Oz the Great and Powerful
On Friday, April 19, 1996, the brain trust of the brand new Baltimore Ravens was sitting in the windowless draft room at the team’s training facility housed inside an old state police barracks in Owings Mills, Md. After the exodus from Cleveland that ripped the hearts out of Browns fans, there was plenty of work to do in building the new franchise. The group had been working non-stop, not only on the draft, but on trying to make their new space functional. It still wasn’t close to that. In the hallway outside, VHS tapes numbered 1 to 2000 were lined up on the floor against the wall up one side and then back down the other, because there were no storage units. People would roam the halls, yelling, “Where’s Virginia Tech vs. Virginia?” Television monitors were strewn all over the place. The stationery had a blank white helmet on it. The practice uniforms were black and white, drawing jokes about the Mean Machine from The Longest Yard. College secretaries, not knowing that the Ravens were a real NFL team, sent scouts on campus visits to the soccer offices.
“You talk about a wing and a prayer,” says Phil Savage, the team’s director of college scouting at the time.
But there they were, one day before the first draft in Ravens history, charting the course for a franchise. Present were owner Art Modell, his son David, team president Jim Bailey, chief financial officer Pat Moriarty and vice president of player personnel Ozzie Newsome.
Newsome, 40 at the time, was in charge, but he was greener than the Jolly Green Giant. After starring for four years at Alabama and then for 13 seasons as a tight end for the Browns, he was certainly at home around the game. But this was altogether different. Yes, he had studied tirelessly in the five years since his retirement, working at times as an assistant coach with Cleveland, and then in personnel under coach Bill Belichick with the Browns. But in Cleveland, Belichick, general manager Ernie Accorsi and later personnel chief Michael Lombardi did the heavy lifting. Everyone else was a glorified grunt, grinding tape and writing reports.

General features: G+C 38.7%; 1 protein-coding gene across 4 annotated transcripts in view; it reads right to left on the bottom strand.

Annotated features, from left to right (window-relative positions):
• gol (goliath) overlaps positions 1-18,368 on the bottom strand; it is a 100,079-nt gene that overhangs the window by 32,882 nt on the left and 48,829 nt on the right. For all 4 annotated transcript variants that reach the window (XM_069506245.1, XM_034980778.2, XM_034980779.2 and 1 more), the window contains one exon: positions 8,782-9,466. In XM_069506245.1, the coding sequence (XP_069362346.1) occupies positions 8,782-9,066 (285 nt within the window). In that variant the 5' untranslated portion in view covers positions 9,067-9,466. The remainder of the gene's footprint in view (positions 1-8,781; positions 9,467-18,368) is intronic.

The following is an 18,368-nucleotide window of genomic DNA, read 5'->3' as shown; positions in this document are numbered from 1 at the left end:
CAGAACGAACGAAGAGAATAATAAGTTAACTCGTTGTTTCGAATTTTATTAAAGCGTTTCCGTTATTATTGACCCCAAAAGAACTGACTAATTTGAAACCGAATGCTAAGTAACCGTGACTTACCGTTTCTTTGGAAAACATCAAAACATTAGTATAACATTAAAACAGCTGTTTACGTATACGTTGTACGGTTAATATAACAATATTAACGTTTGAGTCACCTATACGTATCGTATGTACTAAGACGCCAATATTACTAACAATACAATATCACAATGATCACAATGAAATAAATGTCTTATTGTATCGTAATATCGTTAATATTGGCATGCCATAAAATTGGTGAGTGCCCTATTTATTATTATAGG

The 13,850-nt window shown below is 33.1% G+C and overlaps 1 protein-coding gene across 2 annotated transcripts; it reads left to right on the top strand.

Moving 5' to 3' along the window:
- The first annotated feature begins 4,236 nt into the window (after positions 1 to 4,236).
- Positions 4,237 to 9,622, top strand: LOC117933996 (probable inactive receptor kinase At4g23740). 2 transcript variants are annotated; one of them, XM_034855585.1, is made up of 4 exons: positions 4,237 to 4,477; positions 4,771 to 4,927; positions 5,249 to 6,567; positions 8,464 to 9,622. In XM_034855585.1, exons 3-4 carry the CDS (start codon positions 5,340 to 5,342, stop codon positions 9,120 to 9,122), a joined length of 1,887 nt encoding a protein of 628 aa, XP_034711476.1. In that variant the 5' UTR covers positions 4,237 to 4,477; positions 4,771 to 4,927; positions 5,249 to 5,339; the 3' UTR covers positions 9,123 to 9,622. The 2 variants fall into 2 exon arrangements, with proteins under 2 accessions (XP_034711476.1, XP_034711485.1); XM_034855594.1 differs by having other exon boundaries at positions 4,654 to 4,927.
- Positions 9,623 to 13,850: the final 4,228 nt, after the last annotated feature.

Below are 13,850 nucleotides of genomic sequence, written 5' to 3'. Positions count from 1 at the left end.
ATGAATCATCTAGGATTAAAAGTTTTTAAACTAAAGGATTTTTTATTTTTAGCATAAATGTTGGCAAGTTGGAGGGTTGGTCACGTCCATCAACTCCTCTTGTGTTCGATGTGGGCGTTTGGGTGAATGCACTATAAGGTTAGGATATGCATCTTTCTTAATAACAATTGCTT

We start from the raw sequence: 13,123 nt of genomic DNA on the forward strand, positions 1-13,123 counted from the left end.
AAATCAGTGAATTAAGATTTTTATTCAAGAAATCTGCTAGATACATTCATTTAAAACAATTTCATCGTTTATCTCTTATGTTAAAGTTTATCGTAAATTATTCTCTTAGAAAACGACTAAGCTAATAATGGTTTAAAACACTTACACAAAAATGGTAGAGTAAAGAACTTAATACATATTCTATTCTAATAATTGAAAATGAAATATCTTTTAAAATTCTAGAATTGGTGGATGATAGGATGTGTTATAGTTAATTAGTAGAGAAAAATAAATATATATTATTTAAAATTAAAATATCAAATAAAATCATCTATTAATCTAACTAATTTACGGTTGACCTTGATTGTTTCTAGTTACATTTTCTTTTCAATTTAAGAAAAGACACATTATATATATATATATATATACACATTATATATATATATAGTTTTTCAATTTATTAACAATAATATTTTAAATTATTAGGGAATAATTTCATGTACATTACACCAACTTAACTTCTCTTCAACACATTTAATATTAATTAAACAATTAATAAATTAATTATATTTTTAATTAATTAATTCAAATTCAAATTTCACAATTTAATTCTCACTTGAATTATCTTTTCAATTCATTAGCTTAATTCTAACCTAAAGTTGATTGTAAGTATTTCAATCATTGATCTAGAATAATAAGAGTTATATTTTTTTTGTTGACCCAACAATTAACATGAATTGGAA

During his playing career, Newsome had become very close to Modell. Maybe the owner didn’t have many options or people he could trust after the controversial move out of Cleveland. Whatever the reason, he chose Newsome to direct the front office. “There’s a difference between managers who make purely intellectual decisions, and managers who manage intuitively from the gut,” said David Modell about his late father. “I think Art obviously had that sense of people, because say what you want about him, he was definitely a people person. He had a feeling about Ozzie.”
Powerful people in the NFL face critical decisions at some point in their careers. The inexperienced Newsome, armed with the fourth and 26th picks in the first round, was staring his seminal moment in the face, just a few months into the job. His choices in this draft could shape a franchise, or spin it further into the vortex of irrelevance.
Art Modell and coach Ted Marchibroda preferred to make a splash in the new market with an explosive running back—Lawrence Phillips from Nebraska. The Ravens desperately needed someone in the backfield. Seemed like a good marriage.
Newsome kept coming back to an offensive tackle from UCLA named Jonathan Ogden, even though the team already had a good offensive line and a solid left tackle in Tony Jones, who would go on to start two Super Bowls.
It was Newsome’s moment. One that his whole life had prepared him for, and set the stage for greatness.
* * *
The story of Ozzie Newsome, better known in the state of Alabama and in the NFL as the Wizard of Oz, is difficult to tell neatly or traditionally. Newsome is a transcendent figure in football lore, who after rising above segregation in the South played for the great Bear Bryant at Alabama, achieved personal success as an NFL player but endured heartbreaking team failures, and then rose to become one of the most powerful and successful figures in personnel.
And you can’t tell Newsome’s story with his help. He declined an interview request for this story, just as he does most all other reporters who want to focus on him. What follows are the stories, anecdotes and quotes culled from interviews with 19 people who have known Newsome well over the course of his life.
All of them are pieces to the puzzle. Put them together and they serve as a portrait of the man who has helped lead the Ravens to two Super Bowl titles, five straight playoff appearances and nine in the past 13 years.